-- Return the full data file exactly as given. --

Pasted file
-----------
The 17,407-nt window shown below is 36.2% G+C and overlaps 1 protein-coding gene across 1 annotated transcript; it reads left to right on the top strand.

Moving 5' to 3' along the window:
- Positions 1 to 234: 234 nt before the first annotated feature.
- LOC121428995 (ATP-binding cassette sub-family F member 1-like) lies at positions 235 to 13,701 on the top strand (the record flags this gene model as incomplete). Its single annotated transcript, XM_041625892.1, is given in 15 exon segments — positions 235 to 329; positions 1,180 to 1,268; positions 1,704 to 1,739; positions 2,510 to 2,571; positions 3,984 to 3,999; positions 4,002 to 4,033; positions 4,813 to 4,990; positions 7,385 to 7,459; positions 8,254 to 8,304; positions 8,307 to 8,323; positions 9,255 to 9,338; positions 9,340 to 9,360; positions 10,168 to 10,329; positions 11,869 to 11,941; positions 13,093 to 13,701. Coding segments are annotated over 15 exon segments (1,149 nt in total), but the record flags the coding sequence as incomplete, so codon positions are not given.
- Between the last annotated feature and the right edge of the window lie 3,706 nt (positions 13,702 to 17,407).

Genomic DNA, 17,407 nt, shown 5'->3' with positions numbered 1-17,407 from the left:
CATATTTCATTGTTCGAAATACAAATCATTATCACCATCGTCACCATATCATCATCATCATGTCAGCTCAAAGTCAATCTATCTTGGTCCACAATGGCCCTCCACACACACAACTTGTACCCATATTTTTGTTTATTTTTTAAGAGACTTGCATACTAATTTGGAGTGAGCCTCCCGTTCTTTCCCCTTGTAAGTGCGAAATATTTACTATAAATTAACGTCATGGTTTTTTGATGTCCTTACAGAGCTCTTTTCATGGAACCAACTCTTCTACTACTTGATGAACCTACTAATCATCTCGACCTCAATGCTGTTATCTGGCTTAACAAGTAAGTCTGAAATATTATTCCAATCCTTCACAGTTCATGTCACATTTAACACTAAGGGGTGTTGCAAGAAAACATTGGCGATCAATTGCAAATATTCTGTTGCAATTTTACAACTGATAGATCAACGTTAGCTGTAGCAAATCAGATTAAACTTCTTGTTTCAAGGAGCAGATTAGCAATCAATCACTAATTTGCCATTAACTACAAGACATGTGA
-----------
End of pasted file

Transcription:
The 17,407-nt window shown below is 36.2% G+C and overlaps 1 protein-coding gene across 1 annotated transcript; it reads left to right on the top strand.

Moving 5' to 3' along the window:
- Positions 1 to 234: 234 nt before the first annotated feature.
- LOC121428995 (ATP-binding cassette sub-family F member 1-like) lies at positions 235 to 13,701 on the top strand (the record flags this gene model as incomplete). Its single annotated transcript, XM_041625892.1, is given in 15 exon segments — positions 235 to 329; positions 1,180 to 1,268; positions 1,704 to 1,739; positions 2,510 to 2,571; positions 3,984 to 3,999; positions 4,002 to 4,033; positions 4,813 to 4,990; positions 7,385 to 7,459; positions 8,254 to 8,304; positions 8,307 to 8,323; positions 9,255 to 9,338; positions 9,340 to 9,360; positions 10,168 to 10,329; positions 11,869 to 11,941; positions 13,093 to 13,701. Coding segments are annotated over 15 exon segments (1,149 nt in total), but the record flags the coding sequence as incomplete, so codon positions are not given.
- Between the last annotated feature and the right edge of the window lie 3,706 nt (positions 13,702 to 17,407).

Genomic DNA, 17,407 nt, shown 5'->3' with positions numbered 1-17,407 from the left:
CATATTTCATTGTTCGAAATACAAATCATTATCACCATCGTCACCATATCATCATCATCATGTCAGCTCAAAGTCAATCTATCTTGGTCCACAATGGCCCTCCACACACACAACTTGTACCCATATTTTTGTTTATTTTTTAAGAGACTTGCATACTAATTTGGAGTGAGCCTCCCGTTCTTTCCCCTTGTAAGTGCGAAATATTTACTATAAATTAACGTCATGGTTTTTTGATGTCCTTACAGAGCTCTTTTCATGGAACCAACTCTTCTACTACTTGATGAACCTACTAATCATCTCGACCTCAATGCTGTTATCTGGCTTAACAAGTAAGTCTGAAATATTATTCCAATCCTTCACAGTTCATGTCACATTTAACACTAAGGGGTGTTGCAAGAAAACATTGGCGATCAATTGCAAATATTCTGTTGCAATTTTACAACTGATAGATCAACGTTAGCTGTAGCAAATCAGATTAAACTTCTTGTTTCAAGGAGCAGATTAGCAATCAATCACTAATTTGCCATTAACTACAAGACATGTGA